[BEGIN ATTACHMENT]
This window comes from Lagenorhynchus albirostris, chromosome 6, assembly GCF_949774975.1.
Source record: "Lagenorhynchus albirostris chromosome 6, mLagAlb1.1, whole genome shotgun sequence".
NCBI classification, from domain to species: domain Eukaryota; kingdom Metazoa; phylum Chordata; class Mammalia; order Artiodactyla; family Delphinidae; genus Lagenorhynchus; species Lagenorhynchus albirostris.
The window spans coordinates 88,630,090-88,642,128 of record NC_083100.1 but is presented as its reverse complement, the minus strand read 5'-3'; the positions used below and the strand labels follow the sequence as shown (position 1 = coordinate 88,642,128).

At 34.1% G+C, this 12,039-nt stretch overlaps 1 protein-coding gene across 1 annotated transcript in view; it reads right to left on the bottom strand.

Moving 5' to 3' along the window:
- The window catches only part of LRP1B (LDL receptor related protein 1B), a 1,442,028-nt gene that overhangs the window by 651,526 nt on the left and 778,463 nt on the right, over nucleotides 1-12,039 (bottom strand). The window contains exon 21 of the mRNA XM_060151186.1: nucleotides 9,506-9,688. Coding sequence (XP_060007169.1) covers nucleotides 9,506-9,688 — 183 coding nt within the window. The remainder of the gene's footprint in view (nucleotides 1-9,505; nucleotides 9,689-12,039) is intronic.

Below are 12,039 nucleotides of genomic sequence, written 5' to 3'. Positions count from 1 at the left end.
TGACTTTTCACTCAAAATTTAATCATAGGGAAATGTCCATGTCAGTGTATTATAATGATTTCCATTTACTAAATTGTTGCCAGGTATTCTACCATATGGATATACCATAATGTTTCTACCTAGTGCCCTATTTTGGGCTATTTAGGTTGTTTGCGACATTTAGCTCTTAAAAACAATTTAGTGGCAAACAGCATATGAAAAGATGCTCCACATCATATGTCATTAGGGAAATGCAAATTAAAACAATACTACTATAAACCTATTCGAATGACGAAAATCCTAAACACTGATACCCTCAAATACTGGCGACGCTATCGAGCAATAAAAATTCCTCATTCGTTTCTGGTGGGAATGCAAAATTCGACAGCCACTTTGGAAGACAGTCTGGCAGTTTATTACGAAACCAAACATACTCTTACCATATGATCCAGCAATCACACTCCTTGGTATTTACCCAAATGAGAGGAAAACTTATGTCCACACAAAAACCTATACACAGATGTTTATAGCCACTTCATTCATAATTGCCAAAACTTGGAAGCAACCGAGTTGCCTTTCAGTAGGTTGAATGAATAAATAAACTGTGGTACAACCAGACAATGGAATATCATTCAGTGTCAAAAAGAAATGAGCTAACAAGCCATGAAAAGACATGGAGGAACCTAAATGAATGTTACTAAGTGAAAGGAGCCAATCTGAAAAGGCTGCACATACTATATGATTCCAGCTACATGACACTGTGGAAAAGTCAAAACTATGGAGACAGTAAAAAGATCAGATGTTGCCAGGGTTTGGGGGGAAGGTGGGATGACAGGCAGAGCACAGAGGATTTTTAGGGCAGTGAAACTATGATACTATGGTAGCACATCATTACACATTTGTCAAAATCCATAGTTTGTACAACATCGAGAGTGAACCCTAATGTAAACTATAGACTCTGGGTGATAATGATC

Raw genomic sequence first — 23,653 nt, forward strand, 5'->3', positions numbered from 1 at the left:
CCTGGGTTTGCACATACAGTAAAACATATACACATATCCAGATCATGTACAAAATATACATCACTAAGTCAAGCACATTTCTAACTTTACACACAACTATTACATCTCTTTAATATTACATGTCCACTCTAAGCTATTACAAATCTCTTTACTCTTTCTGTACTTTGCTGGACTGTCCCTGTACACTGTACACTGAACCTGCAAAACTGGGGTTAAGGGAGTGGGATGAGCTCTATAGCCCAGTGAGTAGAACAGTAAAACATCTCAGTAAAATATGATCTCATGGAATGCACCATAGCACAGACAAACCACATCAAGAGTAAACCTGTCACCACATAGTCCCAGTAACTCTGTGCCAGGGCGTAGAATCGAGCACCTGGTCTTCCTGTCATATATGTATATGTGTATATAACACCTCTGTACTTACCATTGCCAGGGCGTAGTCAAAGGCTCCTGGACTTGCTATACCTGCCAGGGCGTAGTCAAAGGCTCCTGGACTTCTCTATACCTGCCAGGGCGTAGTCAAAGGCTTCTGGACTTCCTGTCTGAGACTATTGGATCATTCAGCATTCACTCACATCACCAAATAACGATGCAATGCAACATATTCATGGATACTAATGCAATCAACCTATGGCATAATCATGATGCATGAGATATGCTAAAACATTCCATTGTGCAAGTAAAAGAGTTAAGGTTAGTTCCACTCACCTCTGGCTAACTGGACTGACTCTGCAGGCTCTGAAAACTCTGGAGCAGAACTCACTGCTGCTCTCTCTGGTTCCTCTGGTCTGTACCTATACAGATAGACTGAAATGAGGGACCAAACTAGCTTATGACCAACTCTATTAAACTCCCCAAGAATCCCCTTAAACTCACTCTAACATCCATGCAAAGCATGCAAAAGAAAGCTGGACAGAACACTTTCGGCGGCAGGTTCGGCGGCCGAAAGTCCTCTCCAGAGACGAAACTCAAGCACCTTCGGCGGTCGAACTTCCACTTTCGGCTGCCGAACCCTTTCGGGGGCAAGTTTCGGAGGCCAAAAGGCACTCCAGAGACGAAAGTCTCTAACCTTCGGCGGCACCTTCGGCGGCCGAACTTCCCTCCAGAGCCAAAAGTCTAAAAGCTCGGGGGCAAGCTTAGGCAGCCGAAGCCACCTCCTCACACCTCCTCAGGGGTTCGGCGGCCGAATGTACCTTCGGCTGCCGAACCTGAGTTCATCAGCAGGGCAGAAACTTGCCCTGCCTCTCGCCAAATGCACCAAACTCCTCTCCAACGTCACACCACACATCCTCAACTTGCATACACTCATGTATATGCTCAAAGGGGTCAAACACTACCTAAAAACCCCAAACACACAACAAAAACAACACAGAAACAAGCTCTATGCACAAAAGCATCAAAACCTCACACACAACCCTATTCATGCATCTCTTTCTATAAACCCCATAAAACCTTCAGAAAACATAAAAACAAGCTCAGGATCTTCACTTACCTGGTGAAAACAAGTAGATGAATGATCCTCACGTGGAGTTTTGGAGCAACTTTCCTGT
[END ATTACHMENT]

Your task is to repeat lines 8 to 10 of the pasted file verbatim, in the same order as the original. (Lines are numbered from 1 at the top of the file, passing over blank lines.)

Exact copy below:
Below are 12,039 nucleotides of genomic sequence, written 5' to 3'. Positions count from 1 at the left end.
TGACTTTTCACTCAAAATTTAATCATAGGGAAATGTCCATGTCAGTGTATTATAATGATTTCCATTTACTAAATTGTTGCCAGGTATTCTACCATATGGATATACCATAATGTTTCTACCTAGTGCCCTATTTTGGGCTATTTAGGTTGTTTGCGACATTTAGCTCTTAAAAACAATTTAGTGGCAAACAGCATATGAAAAGATGCTCCACATCATATGTCATTAGGGAAATGCAAATTAAAACAATACTACTATAAACCTATTCGAATGACGAAAATCCTAAACACTGATACCCTCAAATACTGGCGACGCTATCGAGCAATAAAAATTCCTCATTCGTTTCTGGTGGGAATGCAAAATTCGACAGCCACTTTGGAAGACAGTCTGGCAGTTTATTACGAAACCAAACATACTCTTACCATATGATCCAGCAATCACACTCCTTGGTATTTACCCAAATGAGAGGAAAACTTATGTCCACACAAAAACCTATACACAGATGTTTATAGCCACTTCATTCATAATTGCCAAAACTTGGAAGCAACCGAGTTGCCTTTCAGTAGGTTGAATGAATAAATAAACTGTGGTACAACCAGACAATGGAATATCATTCAGTGTCAAAAAGAAATGAGCTAACAAGCCATGAAAAGACATGGAGGAACCTAAATGAATGTTACTAAGTGAAAGGAGCCAATCTGAAAAGGCTGCACATACTATATGATTCCAGCTACATGACACTGTGGAAAAGTCAAAACTATGGAGACAGTAAAAAGATCAGATGTTGCCAGGGTTTGGGGGGAAGGTGGGATGACAGGCAGAGCACAGAGGATTTTTAGGGCAGTGAAACTATGATACTATGGTAGCACATCATTACACATTTGTCAAAATCCATAGTTTGTACAACATCGAGAGTGAACCCTAATGTAAACTATAGACTCTGGGTGATAATGATC

Raw genomic sequence first — 23,653 nt, forward strand, 5'->3', positions numbered from 1 at the left: